Phương Lương, who received an Australia Awards Scholarship to take a master's degree at Flinders University, said the school developed a student support package of AU$12.5 million ($7.9 million) to reduce the financial burden and help students focus on their studies.

“In addition to financial problems, I think many Vietnamese students in Australia are suffering poor mental wellbeing in a time of uncertainty with their future plans turning upside down,” Lương said.

“This reality was hard to accept even for a scholarship recipient like me. During the first week of online studying, I had a bizarre feeling that it was like staying home in Việt Nam and taking courses on Coursera.”

“I have learnt to accept the status quo and regained motivation by thinking of the privilege of stillness: staying safe in Australia, getting a monthly stipend from the award's fund and paying due attention to my studies,” she added.

For Bình, his graduation project on sugar market research is not going as he wanted. His group of seven members are scattered around Brisbane because of the school closure while not everybody can switch to online platforms quickly.

“It takes a whole day for a message to be replied to,” said Bình. “Our motivation is being chipped away, day after day.”

“Job loss, social distancing boredom, unfinished plans and unstable futures put international students under enormous pressure,” he added.

The Australian Prime Minister Scott Morrison added fuel to the fire by stating international students who could not support themselves should go home in early April.

"People should know though, particularly for students, all students who come to Australia in their first year have to give a warranty that they are able to support themselves for the first 12 months of their study," he said.

"If they're not in a position to be able to support themselves, then there is the alternative for them to return to their home countries."

The statement caused dismay and triggered an uproar among the Vietnamese student community.

“It was rational for the PM to state so,” said Vương Anh.

“However, the timing was bad since the announcement was made right after universities’ census dates. Many international students, who had just paid tuition fees, might feel like they are being betrayed,” he added.

Both Việt Nam and Australia have tightened their borders to contain the disease, making it extremely difficult for international students to leave, Vương Anh said.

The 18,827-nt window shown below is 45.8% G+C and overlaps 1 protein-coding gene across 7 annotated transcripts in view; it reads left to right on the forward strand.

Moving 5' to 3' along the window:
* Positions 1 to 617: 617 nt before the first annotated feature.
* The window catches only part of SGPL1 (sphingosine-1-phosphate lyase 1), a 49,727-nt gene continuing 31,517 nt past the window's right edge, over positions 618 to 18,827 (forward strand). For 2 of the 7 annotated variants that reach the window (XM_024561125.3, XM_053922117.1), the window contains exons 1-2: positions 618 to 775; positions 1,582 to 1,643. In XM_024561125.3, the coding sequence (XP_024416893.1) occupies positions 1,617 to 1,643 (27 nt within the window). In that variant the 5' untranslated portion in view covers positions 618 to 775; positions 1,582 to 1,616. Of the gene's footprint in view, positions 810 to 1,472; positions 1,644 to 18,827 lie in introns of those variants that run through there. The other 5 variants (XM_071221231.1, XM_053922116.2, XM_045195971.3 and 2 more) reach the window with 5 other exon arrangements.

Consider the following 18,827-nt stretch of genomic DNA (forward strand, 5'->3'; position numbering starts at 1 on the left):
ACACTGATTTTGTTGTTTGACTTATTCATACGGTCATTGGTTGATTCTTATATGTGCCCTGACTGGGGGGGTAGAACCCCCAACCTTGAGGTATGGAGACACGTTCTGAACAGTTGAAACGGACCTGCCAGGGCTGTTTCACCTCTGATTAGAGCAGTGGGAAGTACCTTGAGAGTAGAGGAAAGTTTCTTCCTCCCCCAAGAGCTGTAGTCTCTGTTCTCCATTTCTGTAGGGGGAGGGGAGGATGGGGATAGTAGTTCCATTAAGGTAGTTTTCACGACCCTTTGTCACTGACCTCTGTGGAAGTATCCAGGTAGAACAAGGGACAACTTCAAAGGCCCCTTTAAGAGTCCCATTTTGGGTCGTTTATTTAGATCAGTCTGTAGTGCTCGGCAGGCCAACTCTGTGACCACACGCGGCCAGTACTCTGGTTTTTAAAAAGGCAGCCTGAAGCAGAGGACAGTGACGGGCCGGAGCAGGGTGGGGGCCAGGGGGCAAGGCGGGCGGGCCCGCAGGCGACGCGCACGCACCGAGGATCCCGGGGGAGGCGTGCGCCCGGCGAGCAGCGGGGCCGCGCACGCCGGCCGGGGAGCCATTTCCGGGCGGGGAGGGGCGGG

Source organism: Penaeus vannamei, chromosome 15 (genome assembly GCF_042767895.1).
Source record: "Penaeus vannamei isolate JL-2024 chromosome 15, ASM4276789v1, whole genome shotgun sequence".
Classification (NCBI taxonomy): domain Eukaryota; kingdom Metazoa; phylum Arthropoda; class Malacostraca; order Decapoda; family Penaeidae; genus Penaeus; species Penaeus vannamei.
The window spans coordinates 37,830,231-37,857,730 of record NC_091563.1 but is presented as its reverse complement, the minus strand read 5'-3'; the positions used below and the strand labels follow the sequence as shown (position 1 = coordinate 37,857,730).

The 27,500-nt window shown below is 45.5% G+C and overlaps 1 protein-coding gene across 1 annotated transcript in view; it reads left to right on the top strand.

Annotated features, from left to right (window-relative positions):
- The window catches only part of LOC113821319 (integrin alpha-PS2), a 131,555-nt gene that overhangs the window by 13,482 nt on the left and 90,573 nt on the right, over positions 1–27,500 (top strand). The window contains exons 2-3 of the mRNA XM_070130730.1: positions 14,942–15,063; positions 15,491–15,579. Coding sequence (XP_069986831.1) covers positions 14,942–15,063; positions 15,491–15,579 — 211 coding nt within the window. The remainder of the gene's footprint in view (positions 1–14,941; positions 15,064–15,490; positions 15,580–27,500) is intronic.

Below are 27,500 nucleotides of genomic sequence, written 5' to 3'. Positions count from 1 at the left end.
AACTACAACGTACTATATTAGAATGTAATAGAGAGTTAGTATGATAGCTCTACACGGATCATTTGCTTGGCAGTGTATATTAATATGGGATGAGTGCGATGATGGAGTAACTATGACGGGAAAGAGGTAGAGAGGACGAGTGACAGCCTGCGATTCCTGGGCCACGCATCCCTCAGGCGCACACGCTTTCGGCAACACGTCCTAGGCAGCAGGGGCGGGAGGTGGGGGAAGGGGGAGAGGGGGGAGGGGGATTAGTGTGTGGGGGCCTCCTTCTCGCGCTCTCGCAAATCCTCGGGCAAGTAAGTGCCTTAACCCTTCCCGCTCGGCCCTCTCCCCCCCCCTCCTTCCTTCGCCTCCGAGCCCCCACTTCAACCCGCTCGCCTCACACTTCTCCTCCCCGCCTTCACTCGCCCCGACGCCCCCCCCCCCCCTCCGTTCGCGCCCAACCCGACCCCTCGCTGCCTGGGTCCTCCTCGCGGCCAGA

“It hurt to hear,” said Diệu Linh.

“I know that Australia does not have any responsibility to financially assist international students and we do not ask them to have any support in terms of money. We need encouragement to overcome these troubling times,” she said.

In the discussion with his Australian counterpart on April 9, Vietnamese Prime Minister Nguyễn Xuân Phúc asked the Australian government to support Vietnamese students, helping them feel safe to continue their studies.

Responding the request, PM Morrison said the Australian government would create favourable conditions for Vietnamese students to continue studying in Australia.

Amid the pandemic, local Vietnamese communities in Australia have lent a helping hand.

“Any Vietnamese student applying for the fund will receive 20kg of rice and two cartons of instant noodles,” Linh said.

“I’ve got grocery store vouchers and rice,” said Vương Anh. “The Vietnamese community calls for people to donate food and sew facemasks for vulnerable groups as a way to express solidarity.”

As of Sunday, Australia confirmed more than 6,600 COVID-19 infections including 4,230 recoveries. More than 1 per cent of Australia’s population has been tested for SARS-CoV-2.

“I feel relieved that either in Australia or in Việt Nam, the situation seems to be under control,” said Lương. “I encourage myself to stay safe, stay calm, stay healthy, and focus solely on my work.”

“Whenever calling home, I wish my parents the same. During this time, in case of any incident, I may not be by their side as quick as I want to be,” she said. — VNS









Send Us Your Comments:

See also: